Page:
The Asiatic invasion of America completely effaced the German-American conflict. It vanishes from history. At first it had seemed to promise quite sufficient tragedy in itself–beginning as it did in unforgettable massacre. After the destruction of central New York all America had risen like one man, resolved to die a thousand deaths rather than submit to Germany. The Germans grimly resolved upon beating the Americans into submission and, following out the plans developed by the Prince, had seized Niagara–in order to avail themselves of its enormous powerworks; expelled all its inhabitants and made a desert of its environs as far as Buffalo. They had also, directly Great Britain and France declare war, wrecked the country upon the Canadian side for nearly ten miles inland. They began to bring up men and material from the fleet off the east coast, stringing out to and fro like bees getting honey. It was then that the Asiatic forces appeared, and it was in their attack upon this German base at Niagara that the air-fleets of East and West first met and the greater issue became clear.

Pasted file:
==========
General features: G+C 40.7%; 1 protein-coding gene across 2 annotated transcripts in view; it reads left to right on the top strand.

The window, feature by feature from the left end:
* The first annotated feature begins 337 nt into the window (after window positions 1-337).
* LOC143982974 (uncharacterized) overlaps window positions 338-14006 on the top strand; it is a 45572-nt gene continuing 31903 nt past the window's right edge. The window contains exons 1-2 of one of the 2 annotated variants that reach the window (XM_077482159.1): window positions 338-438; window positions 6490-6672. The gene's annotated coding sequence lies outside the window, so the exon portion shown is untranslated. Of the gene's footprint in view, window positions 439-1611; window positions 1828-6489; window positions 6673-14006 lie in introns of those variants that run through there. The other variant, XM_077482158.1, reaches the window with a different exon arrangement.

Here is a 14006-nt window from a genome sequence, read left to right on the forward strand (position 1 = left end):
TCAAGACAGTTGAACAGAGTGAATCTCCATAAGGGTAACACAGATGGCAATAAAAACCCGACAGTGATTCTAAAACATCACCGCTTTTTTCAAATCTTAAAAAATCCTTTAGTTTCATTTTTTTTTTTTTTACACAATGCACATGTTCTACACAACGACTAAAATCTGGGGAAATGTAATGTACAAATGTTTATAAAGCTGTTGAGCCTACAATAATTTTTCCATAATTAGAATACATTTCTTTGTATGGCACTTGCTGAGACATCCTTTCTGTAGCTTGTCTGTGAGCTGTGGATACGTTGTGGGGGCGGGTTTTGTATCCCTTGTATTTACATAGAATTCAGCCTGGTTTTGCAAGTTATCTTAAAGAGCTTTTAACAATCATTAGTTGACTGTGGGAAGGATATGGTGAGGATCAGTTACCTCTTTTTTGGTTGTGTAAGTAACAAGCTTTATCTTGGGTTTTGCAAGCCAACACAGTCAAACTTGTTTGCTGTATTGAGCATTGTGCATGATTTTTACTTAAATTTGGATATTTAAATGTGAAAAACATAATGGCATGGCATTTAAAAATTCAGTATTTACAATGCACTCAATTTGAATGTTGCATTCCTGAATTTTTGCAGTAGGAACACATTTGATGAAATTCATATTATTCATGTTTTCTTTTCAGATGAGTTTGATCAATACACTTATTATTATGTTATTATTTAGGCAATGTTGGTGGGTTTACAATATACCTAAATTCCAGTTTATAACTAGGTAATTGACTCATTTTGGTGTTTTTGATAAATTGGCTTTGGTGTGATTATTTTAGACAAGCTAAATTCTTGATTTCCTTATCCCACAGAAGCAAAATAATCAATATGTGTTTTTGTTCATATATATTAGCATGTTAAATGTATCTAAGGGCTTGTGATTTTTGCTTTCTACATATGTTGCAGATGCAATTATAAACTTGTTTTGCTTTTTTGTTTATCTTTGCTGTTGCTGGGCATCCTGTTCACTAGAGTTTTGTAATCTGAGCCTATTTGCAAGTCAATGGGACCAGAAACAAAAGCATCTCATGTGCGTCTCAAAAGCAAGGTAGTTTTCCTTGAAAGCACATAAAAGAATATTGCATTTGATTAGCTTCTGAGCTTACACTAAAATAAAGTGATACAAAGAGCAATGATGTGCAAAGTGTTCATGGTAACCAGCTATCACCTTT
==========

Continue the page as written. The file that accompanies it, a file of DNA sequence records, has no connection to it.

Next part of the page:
One conspicuous peculiarity of the early aerial fighting arose from the profound secrecy with which the airships had been prepared. Each power had had but the dimmest inkling of the schemes of its rivals, and even experiments with its own devices were limited by the needs of secrecy. None of the designers of airships and aeroplanes had known clearly what their inventions might have to fight; many had not imagined they would have to fight anything whatever in the air; and had planned them only for the dropping of explosives. Such had been the German idea. The only weapon for fighting another airship with which the Franconian fleet had been provided was the machine gun forward. Only after the fight over New York were the men given short rifles with detonating bullets. Theoretically, the drachenflieger were to have been the fighting weapon. They were declared to be aerial torpedo-boats, and the aeronaut was supposed to swoop close to his antagonist and cast his bombs as he whirled past. But indeed these contrivances were hopelessly unstable; not one-third in any engagement succeeded in getting back to the mother airship. The rest were either smashed up or grounded.